We were in the lab for at least a half and hour. Vampires are not fast contrary to popular opinion and True Blood. She gave 25 and a half vials of blood. They are so greedy, just kidding... After that they gave her this super sugary drink to chug and chug fast. It's called a glucose tolerance test. It 's to measure the glucose levels an hour or two after you finish it. Yes, mooooore blood! Rima was having a hard time chugging this drink. She was commenting on how gross it was. "It tastes like flat orange soda with a lot of added sugar and it's warm!" I had to try it so I took a small baby sip. Spot on the nose Rima, with the description. I think it would have tasted better with some ice. She almost got 3/4 through it and then started to have a massive cough attack. Shit, shit shit! If she throws up which she was convinced she was going to, she would have to drink the drink all over again! Rima, the trooper she is held it in and got through it, phew!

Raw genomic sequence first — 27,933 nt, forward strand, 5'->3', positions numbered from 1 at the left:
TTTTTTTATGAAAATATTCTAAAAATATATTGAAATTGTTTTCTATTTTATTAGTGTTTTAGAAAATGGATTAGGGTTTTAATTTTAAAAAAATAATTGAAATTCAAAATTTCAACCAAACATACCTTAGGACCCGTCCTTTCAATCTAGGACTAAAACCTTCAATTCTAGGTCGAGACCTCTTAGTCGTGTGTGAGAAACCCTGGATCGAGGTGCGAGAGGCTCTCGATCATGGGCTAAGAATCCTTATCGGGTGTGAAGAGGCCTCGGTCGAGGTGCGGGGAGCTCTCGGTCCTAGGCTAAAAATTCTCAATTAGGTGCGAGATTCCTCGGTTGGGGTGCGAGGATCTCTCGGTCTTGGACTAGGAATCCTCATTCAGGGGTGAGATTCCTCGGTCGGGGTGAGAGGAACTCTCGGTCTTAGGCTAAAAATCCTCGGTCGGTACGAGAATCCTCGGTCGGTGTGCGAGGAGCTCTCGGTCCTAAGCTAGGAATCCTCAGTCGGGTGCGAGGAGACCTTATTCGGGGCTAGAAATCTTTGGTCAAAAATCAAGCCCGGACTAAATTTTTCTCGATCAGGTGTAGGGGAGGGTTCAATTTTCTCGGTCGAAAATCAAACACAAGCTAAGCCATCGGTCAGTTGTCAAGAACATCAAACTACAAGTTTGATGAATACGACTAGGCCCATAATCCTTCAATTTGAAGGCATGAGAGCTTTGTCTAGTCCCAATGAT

After the vampire finished collecting his meals we were about an hour behind schedule. She had a Dexa scan to get to,and quickly. A Dexa scan is a bone scan to basically check for Osteoperosis and such things (weak bones, calcium deficiency). The tablet people were super helpful and helped push things along for us. Rima completed the Dexa scan and the chest, hip & spine X-rays. After, she went back to the vampire department and gave them two more vials of blood. We were almost back on schedule. The next appointment was super important to Rima and me. It was for a transplant support group. This was when we would meet with other pre and post lung transplant patients(but no actual CF patients). PEOPLE TO RELATE TOO! You have no idea how welcome this was.